Masonry Walls and Ceilings. Interior masonry walls and ceilings above grade may, in general, be painted in much the same manner as plaster surfaces. Here again, it is necessary to allow adequate time for the masonry to dry before applying paint and, in addition, attention should be given to the preparation of the surface. When decorating a wall containing Portland cement (concrete, for example), it is essential to take precautions against the attack of alkali. For this purpose, alkali-resistant primers such as rubber-base paints may be used when oil paints are to follow.
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Cement-water paints are best suited for application to basement walls which are damp as a result of leakage or condensation. To apply these paints, the same procedure should be followed as is described here for painting exterior masonry walls.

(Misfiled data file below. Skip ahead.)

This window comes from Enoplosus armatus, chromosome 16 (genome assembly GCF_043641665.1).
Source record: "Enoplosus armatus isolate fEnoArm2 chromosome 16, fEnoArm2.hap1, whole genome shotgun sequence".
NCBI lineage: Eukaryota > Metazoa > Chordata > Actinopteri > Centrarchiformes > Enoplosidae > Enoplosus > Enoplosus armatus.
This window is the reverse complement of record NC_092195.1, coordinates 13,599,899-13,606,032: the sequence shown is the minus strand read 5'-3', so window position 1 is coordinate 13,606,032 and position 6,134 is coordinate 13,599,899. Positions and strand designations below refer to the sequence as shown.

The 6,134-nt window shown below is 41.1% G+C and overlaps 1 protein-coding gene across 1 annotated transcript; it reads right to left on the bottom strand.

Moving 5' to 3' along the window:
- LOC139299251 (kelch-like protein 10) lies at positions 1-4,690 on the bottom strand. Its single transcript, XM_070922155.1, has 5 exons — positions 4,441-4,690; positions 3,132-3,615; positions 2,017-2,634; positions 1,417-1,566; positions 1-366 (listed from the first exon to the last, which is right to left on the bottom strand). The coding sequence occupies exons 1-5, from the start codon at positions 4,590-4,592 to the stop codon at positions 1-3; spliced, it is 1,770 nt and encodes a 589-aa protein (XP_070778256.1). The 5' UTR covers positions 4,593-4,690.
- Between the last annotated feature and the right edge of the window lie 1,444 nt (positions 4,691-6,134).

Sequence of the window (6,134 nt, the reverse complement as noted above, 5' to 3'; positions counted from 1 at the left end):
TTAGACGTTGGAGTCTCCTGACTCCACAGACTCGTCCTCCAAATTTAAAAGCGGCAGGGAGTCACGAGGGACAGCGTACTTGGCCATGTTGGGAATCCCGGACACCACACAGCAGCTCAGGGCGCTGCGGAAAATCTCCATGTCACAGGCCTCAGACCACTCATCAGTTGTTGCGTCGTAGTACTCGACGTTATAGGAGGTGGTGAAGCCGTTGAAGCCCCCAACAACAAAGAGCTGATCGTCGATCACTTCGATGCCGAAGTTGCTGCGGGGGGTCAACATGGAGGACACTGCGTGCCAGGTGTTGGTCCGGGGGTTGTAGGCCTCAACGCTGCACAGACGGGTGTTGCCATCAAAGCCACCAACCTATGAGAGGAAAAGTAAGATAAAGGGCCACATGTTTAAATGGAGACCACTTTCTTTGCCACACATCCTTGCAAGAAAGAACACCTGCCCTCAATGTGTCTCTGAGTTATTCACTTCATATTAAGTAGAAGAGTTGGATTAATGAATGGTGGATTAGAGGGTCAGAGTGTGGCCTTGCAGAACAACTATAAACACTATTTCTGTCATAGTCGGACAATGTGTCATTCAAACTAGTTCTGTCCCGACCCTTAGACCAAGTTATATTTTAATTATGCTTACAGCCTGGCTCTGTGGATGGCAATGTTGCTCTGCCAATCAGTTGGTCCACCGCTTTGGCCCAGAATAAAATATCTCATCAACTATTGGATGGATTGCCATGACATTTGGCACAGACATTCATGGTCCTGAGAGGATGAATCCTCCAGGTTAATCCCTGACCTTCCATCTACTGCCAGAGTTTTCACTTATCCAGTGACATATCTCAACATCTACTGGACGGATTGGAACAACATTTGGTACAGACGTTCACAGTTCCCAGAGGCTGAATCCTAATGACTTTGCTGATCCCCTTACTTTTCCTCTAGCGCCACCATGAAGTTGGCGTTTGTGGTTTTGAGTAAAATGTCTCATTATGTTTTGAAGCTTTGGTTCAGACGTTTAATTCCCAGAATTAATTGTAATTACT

Some manufacturers recommend their vinyl paints for interior as well as exterior use; others say no, not so good. There are vinyls made specifically for interiors.
Five categories are used to describe VOC content. For guidance, a minimal VOC content is up to 0.29 per cent, whereas a very high VOC content is above 50 per cent. All brands have, where necessary, reformulated their ranges to give minimal VOC content.
For localities where such conditions exist, self-cleaning paints should be selected. These paints are usually so designated on the label. Concrete, plaster, and metal surfaces each present special problems in painting. For instance, paint for use on masonry or new plaster must be resistant to dampness and alkalies, and paints used on steel must have rust-inhibitive properties.
Treat yourself to a good lunch and forget the diet. It is amazing what some pizza or a good burger will do for the afternoon painting push.